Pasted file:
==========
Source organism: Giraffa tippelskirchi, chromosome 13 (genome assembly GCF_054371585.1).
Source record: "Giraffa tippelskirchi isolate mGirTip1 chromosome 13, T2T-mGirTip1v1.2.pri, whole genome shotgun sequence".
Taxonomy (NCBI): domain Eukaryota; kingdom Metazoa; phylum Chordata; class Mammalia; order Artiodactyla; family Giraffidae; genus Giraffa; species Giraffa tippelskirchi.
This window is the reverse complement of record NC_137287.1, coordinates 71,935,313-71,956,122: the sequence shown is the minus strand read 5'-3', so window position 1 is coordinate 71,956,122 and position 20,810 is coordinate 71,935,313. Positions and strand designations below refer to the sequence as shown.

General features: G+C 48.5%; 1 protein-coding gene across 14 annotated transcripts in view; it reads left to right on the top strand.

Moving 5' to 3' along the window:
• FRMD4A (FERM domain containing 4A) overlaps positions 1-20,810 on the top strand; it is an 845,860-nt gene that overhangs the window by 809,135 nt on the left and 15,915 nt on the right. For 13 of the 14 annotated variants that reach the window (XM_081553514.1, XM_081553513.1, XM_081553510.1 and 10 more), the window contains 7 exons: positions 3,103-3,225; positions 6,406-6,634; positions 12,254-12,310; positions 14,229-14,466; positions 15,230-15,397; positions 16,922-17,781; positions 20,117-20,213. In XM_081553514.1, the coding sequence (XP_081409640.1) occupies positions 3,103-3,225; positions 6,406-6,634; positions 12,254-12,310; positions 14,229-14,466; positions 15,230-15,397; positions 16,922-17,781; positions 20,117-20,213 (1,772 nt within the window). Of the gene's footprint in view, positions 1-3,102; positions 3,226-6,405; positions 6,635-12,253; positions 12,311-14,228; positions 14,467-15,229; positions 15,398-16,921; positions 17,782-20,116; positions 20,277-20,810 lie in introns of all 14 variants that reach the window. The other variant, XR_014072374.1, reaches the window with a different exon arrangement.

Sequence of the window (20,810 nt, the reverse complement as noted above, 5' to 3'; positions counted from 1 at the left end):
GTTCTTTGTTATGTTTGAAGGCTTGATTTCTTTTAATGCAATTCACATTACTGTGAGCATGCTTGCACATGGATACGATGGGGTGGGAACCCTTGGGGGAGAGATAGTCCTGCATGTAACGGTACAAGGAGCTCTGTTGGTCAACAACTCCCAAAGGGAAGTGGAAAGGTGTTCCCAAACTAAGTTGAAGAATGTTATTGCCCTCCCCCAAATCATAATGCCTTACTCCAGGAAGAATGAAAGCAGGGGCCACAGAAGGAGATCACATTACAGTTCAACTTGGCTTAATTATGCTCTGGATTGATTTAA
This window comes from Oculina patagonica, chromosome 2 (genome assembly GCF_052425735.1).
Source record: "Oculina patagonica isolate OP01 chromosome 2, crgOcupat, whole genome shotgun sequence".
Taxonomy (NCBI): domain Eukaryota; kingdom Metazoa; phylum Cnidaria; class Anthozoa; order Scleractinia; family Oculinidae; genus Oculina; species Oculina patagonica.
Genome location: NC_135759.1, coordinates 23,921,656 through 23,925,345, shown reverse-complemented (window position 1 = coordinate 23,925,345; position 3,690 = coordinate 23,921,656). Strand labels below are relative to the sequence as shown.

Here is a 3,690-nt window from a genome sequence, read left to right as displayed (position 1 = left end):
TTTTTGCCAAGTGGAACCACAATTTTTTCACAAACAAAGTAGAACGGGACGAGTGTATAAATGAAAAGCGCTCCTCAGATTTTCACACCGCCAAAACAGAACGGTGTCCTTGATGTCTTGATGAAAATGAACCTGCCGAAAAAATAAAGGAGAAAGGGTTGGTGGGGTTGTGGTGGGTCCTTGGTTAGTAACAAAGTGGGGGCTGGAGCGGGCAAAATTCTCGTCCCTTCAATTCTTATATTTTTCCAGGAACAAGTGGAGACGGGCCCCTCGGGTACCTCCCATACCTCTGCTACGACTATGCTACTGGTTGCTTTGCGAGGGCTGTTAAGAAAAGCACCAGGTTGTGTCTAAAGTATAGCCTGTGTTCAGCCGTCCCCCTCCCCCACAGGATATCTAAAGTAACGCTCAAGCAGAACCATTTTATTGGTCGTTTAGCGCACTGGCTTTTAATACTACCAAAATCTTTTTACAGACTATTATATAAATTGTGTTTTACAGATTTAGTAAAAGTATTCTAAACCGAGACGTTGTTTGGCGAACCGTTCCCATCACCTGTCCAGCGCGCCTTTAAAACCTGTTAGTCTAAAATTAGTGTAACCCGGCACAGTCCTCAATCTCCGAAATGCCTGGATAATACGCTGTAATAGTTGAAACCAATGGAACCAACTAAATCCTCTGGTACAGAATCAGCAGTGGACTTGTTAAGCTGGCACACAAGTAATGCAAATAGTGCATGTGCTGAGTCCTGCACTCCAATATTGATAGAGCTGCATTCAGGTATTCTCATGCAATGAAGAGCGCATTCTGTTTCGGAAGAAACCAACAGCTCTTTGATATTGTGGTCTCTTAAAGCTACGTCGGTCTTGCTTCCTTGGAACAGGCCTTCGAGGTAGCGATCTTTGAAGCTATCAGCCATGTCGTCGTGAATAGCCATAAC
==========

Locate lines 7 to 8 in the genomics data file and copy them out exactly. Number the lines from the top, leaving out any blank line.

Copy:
• FRMD4A (FERM domain containing 4A) overlaps positions 1-20,810 on the top strand; it is an 845,860-nt gene that overhangs the window by 809,135 nt on the left and 15,915 nt on the right. For 13 of the 14 annotated variants that reach the window (XM_081553514.1, XM_081553513.1, XM_081553510.1 and 10 more), the window contains 7 exons: positions 3,103-3,225; positions 6,406-6,634; positions 12,254-12,310; positions 14,229-14,466; positions 15,230-15,397; positions 16,922-17,781; positions 20,117-20,213. In XM_081553514.1, the coding sequence (XP_081409640.1) occupies positions 3,103-3,225; positions 6,406-6,634; positions 12,254-12,310; positions 14,229-14,466; positions 15,230-15,397; positions 16,922-17,781; positions 20,117-20,213 (1,772 nt within the window). Of the gene's footprint in view, positions 1-3,102; positions 3,226-6,405; positions 6,635-12,253; positions 12,311-14,228; positions 14,467-15,229; positions 15,398-16,921; positions 17,782-20,116; positions 20,277-20,810 lie in introns of all 14 variants that reach the window. The other variant, XR_014072374.1, reaches the window with a different exon arrangement.

Sequence of the window (20,810 nt, the reverse complement as noted above, 5' to 3'; positions counted from 1 at the left end):